Edward Steichen (1879-1973)
Edward Steichen (1879-1973)

The May Pole (The Empire State Building), 1932

Edward Steichen (1879-1973)
The May Pole (The Empire State Building), 1932
gelatin silver print
photographer's and Condé Nast copyright credit stamps and number '1345-21' in pencil (verso)
image/sheet: 9 1/2 x 7 1/2 in. (24.2 x 19.1 cm.)
Christie's, New York, October 5, 1999, lot 171;
with Keith de Lellis Gallery, New York;
Vintage Works, Ltd., Calfont, Pennsylvania, 2010.
Edward Steichen, A Life in Photography, Doubleday & Company, Inc./ The Museum of Modern Art, Garden City, New York, 1963, pl. 213.
John Szarkowski, Photography Until Now, The Museum of Modern Art, New York, 1989, p. 192.
Joanna Steichen, Steichen's Legacy: Photographs, 1895-1973, Alfred A. Knopf, New York, 2000, pl. 198.

Lot Essay

From the ruins, lonely and inexplicable as the sphinx, rose the Empire State Building.

And just as it had been tradition of mine to climb to the Plaza roof to take leave of the beautiful city extending as far as the eyes could see, so now I went to the roof of that last and most magnificent of towers.

F. Scott Fitzgerald

For the first forty years after it opened in 1931, the Empire State building stood as the tallest building in the world. Designed by William F. Lamb, it quickly became an icon of Art Deco beauty, an architectural marvel canonized into glorious posterity following its naming as one of the Seven Wonders of the Modern World by the American Society of Civil Engineers. Designed in a record two weeks and built in a gravity-defying thirteen-months, the building stretched 1,454 feet across 103 floors. By all standards, it epitomized America’s resurgence from the Great Depression and signaled the country’s direction as a leading industrial force, with New York City at its helm.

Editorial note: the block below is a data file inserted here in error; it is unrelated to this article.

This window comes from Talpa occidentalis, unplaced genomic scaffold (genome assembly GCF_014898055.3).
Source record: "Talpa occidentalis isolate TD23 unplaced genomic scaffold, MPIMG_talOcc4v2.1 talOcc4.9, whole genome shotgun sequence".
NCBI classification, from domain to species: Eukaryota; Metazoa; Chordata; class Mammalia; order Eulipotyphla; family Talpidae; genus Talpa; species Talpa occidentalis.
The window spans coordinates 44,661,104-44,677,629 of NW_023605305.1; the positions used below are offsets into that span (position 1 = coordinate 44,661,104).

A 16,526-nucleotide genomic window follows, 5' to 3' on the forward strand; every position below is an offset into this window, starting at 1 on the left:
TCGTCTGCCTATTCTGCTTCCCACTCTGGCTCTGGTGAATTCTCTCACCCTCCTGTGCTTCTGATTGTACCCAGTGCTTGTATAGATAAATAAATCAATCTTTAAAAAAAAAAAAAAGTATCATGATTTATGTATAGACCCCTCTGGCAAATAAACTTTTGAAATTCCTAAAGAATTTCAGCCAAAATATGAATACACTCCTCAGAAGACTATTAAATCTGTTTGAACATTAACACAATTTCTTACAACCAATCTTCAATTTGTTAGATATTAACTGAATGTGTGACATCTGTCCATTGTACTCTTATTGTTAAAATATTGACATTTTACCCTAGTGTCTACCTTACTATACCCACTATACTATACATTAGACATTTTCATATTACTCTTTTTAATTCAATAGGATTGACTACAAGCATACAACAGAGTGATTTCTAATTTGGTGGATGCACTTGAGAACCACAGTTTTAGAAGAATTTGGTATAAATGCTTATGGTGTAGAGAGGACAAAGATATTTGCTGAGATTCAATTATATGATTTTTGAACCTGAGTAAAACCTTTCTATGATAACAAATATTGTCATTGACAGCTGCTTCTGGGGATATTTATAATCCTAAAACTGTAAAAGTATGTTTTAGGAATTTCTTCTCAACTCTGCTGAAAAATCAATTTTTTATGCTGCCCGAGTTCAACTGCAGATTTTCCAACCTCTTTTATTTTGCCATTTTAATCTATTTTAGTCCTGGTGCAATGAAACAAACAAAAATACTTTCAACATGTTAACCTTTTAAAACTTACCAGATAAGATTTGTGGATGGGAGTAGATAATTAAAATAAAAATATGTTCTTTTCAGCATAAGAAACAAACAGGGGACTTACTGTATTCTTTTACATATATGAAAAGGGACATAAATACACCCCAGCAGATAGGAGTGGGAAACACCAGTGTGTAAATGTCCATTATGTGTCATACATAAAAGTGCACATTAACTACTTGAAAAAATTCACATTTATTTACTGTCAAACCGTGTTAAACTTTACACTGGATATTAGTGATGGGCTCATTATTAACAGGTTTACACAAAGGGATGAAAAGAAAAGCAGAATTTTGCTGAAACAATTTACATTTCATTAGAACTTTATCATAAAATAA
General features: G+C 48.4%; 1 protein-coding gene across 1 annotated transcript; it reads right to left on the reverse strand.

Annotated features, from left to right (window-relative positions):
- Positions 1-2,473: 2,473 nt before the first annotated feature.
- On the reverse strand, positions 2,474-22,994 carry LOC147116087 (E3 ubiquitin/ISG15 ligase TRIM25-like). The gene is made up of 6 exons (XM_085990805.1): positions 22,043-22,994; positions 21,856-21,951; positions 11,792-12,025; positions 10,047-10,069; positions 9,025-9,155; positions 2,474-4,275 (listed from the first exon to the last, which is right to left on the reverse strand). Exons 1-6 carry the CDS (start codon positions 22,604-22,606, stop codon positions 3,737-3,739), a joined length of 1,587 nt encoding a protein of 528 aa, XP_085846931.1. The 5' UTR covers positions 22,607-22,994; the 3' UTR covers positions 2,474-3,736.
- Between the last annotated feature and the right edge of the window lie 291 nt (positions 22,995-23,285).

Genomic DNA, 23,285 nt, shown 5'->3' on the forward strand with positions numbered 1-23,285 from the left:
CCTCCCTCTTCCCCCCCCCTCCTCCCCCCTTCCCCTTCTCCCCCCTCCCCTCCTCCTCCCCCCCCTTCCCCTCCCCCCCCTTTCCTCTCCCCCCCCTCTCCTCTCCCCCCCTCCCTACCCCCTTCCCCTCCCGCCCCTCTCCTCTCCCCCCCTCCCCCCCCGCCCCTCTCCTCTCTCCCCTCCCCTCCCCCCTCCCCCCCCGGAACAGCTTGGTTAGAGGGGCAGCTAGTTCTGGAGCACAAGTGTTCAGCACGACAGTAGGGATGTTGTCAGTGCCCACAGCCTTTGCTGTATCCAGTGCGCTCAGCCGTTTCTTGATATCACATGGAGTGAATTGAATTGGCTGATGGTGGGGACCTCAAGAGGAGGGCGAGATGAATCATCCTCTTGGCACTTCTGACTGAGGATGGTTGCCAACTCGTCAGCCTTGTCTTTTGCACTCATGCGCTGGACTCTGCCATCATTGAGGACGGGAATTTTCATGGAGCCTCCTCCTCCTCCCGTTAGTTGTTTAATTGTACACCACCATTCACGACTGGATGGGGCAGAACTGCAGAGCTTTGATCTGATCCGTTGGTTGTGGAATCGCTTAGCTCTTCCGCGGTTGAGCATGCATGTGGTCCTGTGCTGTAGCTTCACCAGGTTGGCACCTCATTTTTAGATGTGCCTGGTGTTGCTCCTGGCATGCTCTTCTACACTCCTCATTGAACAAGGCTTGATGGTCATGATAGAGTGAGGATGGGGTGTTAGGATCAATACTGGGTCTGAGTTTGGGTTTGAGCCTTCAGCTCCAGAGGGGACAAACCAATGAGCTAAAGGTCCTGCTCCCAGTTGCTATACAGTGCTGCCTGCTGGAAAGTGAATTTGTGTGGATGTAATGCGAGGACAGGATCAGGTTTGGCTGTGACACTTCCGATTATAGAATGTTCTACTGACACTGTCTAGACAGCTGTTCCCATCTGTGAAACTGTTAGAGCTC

A year after its construction, Vanity Fair commissioned Edward Steichen to photograph the imposing edifice. Steichen had been defining the magazine’s vision since 1923 (a tenure that would last until 1937) with his crisp elegance, earning him the title of being among the world’s greatest living portrait photographers' by Vanity Fair’s editor Frank Crowninshield. The challenge with photographing the Empire State, the artist knew, was translating the awe-inspiring monumentality of the building onto the flat surface of a photograph. Ingeniously, Steichen chose to layer two separate negatives into a single frame, thereby imbuing the resulting image with a powerful sense of three-dimensionality and vitality. 'I conceived of the building as a Maypole and made the double exposure to suggest the swirl of a Maypole dance,' he later explained. Eighty years later, Steichen’s image of Empire State building still captures the breathless beauty, energy and dynamism of the building. It is not surprising, therefore, that when the magazine published the image in July of 1933 it proudly announced that the image had been selected to be presented as a mural for Chicago’s World’s Fair, whose motto, accordingly, was 'Science Finds, Industry Applies, Man Adapts.'

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